The BIS Gets the Once-over
Tower of Basel
The Shadowy History of the Secret Bank That Runs the World
PublicAffairs, New York, 2013, 336 pp., $28.99 (cloth).
Bis is an obscure abbreviation for anyone other than a banker. But readers of the financial pages are all too familiar with the Swiss city of Basel in the context of international standards on banks’ capital adequacy and other prudential recommendations by the Basel Committee on Banking Supervision, whose secretariat is at the Bank for International Settlements—or BIS. Adam LeBor, a journalist and author on European current affairs, has written a well-researched 300-plus-page book about this little-known international bank headquartered in a modernistic office tower in Basel.
The book is described on the back cover as the “first investigative history of the world’s most secretive global financial institution.” I found it an informative—albeit emotional—piece of serious journalism by an author who has read a large body of literature, talked to numerous people, and studied archives. But this is not a disinterested history book. The title itself deems the book the “shadowy history of the secret bank that runs the world.”
LeBor has a good eye for issues worth investigating: the story of the BIS is such a topic. Since its inception in 1930 its history has been rich in dramatic turns, and a thorough yet accessible book on this curious institution is long overdue. The BIS has always been special in the complex world of high finance. Even the raison d’être and the present functions of the bank are hard to describe in plain language. It was established after World War I with a delicate mandate: to settle war reparation payments imposed on defeated Germany by the Treaty of Versailles. Technicalities such as collection, administration, and distribution of the funds payable certainly called for a financial institution. Thus the BIS (BIZ in German) was established—an admittedly distinctive institution whose founding owners included not only the central banks of the victors (Belgium, France, Italy, United Kingdom) but also those of Germany, Japan, and—strangely—a consortium of three U.S. banks on behalf of the Federal Reserve. Soon the central banks of Austria, Czechoslovakia, Hungary, and other small European countries joined the bank that was to fill a niche for financial transactions between central banks and for professional contacts. History soon took a sharp turn: German reparations were suspended. Yet the BIS resumed its activities: the unusual mix of shareholders did not prevent the bank from functioning even during the terrible war years.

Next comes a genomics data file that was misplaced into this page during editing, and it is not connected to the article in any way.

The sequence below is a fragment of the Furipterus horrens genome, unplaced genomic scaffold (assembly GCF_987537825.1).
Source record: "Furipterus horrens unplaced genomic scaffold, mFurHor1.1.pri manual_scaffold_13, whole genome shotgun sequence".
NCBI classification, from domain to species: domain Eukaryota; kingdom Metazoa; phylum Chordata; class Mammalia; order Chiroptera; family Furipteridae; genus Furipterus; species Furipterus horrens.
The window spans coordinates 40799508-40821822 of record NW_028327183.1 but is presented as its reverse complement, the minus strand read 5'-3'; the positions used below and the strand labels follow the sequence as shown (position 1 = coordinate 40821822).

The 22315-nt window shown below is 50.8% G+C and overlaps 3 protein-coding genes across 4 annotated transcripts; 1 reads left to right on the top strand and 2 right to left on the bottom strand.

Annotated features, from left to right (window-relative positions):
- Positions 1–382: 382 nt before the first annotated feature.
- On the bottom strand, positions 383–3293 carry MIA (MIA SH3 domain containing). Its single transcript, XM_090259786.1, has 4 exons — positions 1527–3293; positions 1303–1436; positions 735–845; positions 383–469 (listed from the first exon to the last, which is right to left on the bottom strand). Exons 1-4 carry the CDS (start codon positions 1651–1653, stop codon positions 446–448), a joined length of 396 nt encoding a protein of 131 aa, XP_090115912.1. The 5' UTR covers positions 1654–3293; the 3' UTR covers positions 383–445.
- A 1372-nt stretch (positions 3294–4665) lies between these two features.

LeBor believes that the BIS was far from neutral before and during World War II, that it became a de facto German-controlled bank, even though its chairmen, presidents, and key staff were not German. He dwells on the life and activity of a number of key players—Hjalmar Schacht, the president of the Reichsbank; Montagu Norman, the governor of the Bank of England; and the American Thomas McKittrick, BIS president during the war—and accuses the latter two of crimes bordering on treason. The author exposes the reader to the diplomatic, financial, and political complexities of the war years through life histories of important personalities of the age: Allen Dulles, the Swiss director of the U.S. Office of Strategic Services; Henry Morgenthau, the treasury secretary, and his assistant, Harry Dexter White; and Ludwig Erhard, considered the architect of the West German “economic miracle.” The personal stories, written in a lively essayistic manner, are provocative, but I feel that these mini-essays do not do justice to some of the protagonists, and the book ignores the reasons and drivers behind the bank’s successful evolution after World War II into the BIS we know today. In light of my positive personal experience dating to the early 1990s (as Governor of the Hungarian Central Bank, attending the monthly governors’ meetings at the BIS), I find the author’s conclusion that the “… BIS is an opaque, elitist, and anti-democratic institution, out of step with the twenty-first century” (p. 256) harsh and unjustified.
LeBor has a good eye for issues worth investigating.
The BIS is an international institution that has had to assume new roles under drastically changing global conditions. Collecting banking data, conducting high-quality research, and providing prudential advice are its vital contribution to the proper functioning of modern finance. The common European currency and the foundation of the European Central Bank presented the BIS with new challenges, as does the growing importance of the so-called BRICS (Brazil, Russia, India, China, South Africa) and other emerging economies, whose central banks want to be heard and taken into account. The BIS will continue and prosper if it keeps reacting as innovatively and efficiently to the objective demands of international high finance as it has throughout its existence.